COPPER MOUNTAIN, Colorado. March 29, 2015. It doesn’t matter whether you’ve been to the USASA National Championships a dozen times or if it’s your first time, nerves are bound to play a part in your experience.
How do the athletes and coaches deal with nervousness?
Seven year-old Sophia Capua, a Ruggie competitor from Aurora, CO is attending her second Nationals and nerves aren’t something she acknowledges. Her petiteness exudes confidence as she rode up the lift heading for her second half pipe run, “I do all of the events and I hope to win the Overall championship,” she said. “I think Boardercross is the hardest, usually because of the drop-in, but it’s also my favorite. I like it because I get to race against the other girls.” When asked what she might tell someone who is attending their first USASA National Championships, the precocious youngster answered with no hesitation, “Have fun and good luck.” And what might she say to a first time parent? “Have fun watching your daughter (or son).”
Acy Craig, last year’s Menehune Girls (10-11) Overall Champion who is competing as a Breaker in 2015 doesn’t feel that nerves are a big concern for her since she’s got a couple of years experience at the USASA National Championships and has had some success. “I feel more confident with Boardercross and pipe is my second favorite,” she said.
Standing with Craig following their Slalom runs were a pair of first time competitors, Northern Vermont Series rider, 15 year-old Maxine Senft Miller from Colchester, VT and Caitlin Doty, 13, of Shelburne, VT from the Southern Vermont Series. Both of the ladies felt that even though they had finished their first event they would still experience nervousness in their other events.
Coach Marcus Patterson from the Big Mountain West Series and Team Utah Snowboarding tries to help his athletes by impressing them that that the USASA National Championships should be considered a practice session for their future snowboarding. “I like to think about the original meaning of the work competition, which was to lift up and inspire those around, not to win,” he explained. I encourage the athletes to work toward their personal best and to be satisfied with their run, not to be worried with what others are doing.”
Tim McLaughlin, Snowboard Director at New Hampshire’s Waterville Valley BBTS added his thoughts, “Every athlete is different and you have to learn how to help them with the situation. For a younger rider, distracting them during a long wait time might work before turning their focus toward the event when it’s closer to their time to drop. For older riders, helping them learn to channel their nervousness into a positive can work as well.”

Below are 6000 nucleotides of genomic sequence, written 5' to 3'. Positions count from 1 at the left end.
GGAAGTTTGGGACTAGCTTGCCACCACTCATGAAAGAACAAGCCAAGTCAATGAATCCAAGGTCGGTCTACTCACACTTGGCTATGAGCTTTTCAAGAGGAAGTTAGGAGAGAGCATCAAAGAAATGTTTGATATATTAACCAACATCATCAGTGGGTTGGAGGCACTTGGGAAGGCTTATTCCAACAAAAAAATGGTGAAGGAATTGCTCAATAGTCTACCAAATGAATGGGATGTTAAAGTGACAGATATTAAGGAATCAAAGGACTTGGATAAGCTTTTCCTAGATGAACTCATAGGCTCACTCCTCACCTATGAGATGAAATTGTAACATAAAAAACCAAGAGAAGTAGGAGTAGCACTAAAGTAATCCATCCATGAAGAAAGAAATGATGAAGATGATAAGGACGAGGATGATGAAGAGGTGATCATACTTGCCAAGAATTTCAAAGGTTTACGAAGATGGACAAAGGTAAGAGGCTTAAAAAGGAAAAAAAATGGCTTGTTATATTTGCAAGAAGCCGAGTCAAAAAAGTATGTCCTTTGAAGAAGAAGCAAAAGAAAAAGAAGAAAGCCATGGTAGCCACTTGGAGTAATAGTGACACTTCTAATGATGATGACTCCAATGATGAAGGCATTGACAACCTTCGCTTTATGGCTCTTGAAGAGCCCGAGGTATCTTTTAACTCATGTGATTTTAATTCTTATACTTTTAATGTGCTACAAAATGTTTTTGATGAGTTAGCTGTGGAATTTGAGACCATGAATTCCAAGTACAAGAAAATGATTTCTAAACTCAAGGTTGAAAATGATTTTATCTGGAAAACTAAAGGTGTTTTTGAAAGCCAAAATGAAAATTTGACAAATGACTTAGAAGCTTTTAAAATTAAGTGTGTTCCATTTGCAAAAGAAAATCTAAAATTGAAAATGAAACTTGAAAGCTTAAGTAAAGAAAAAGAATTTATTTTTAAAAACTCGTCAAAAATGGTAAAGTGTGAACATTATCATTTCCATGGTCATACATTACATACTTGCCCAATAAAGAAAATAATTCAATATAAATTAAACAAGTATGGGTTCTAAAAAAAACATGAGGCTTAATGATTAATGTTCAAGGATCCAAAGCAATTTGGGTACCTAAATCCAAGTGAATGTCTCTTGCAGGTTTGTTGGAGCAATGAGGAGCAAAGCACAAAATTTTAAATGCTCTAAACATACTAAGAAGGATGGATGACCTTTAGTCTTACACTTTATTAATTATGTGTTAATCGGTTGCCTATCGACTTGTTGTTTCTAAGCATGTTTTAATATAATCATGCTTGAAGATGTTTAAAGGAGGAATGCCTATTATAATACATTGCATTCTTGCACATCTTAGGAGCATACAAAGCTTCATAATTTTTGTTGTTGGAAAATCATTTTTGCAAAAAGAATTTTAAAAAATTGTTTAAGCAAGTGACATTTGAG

Jake Vedder of Pinckney, MI is a boardercross athlete competing on the Holeshot Tour and is a rookie with the Nor Ams. A former USASA competitor, Vedder now trains in Park City, UT. The 16 year-old finished fifth in Sunday’s Nor Am event, “We have a team psychologist who helps us work through being nervous. I try to breathe and stay in the moment, it doesn’t matter who you’re racing, you just go out and run your race.”
Nick Stotz from Brooklyn Park, MN is attending his second Nationals and has a full plate. The Breaker Boy competitor ran GS today but will participate in the other four disciplines as well hoping for a shot at his age group’s overall title. “I get nervous (at the start of events), I pray that I’m going to have fun,” he remarked.
A third year Open Women Slopestyle and G Team competitor was enjoying a day off, “As the event gets closer my nerves get pumping. All I can do is try to put down my best run.” When asked what advice she would offer to the young USASA competitors to help quell a case of the nerves, she replied, “I’d tell them that you’ve earned your spot here, you can hold your own, believe in yourself.”
Sochi boardercross bronze medalist, Alex Diebold was at the BK Pro tent signing autographs and talking to athletes on Sunday afternoon. Diebold, who’s competed across the world at the highest of levels admitted that he still gets nervous. “At any given event it still happens, I have to focus on my snowboarding and realize that I can’t control the external stimuli (such as) the other racers, weather, course conditions. Once I key in on that it makes me less nervous.” Diebold mentioned that it is this philosophy that has helped him attain his recent successes on the World Cup stage. He concluded by saying, “Learn to enjoy the process, when you’re young, embrace your nerves. It takes years to not have them affect you as much.”
- by Marjorie Fay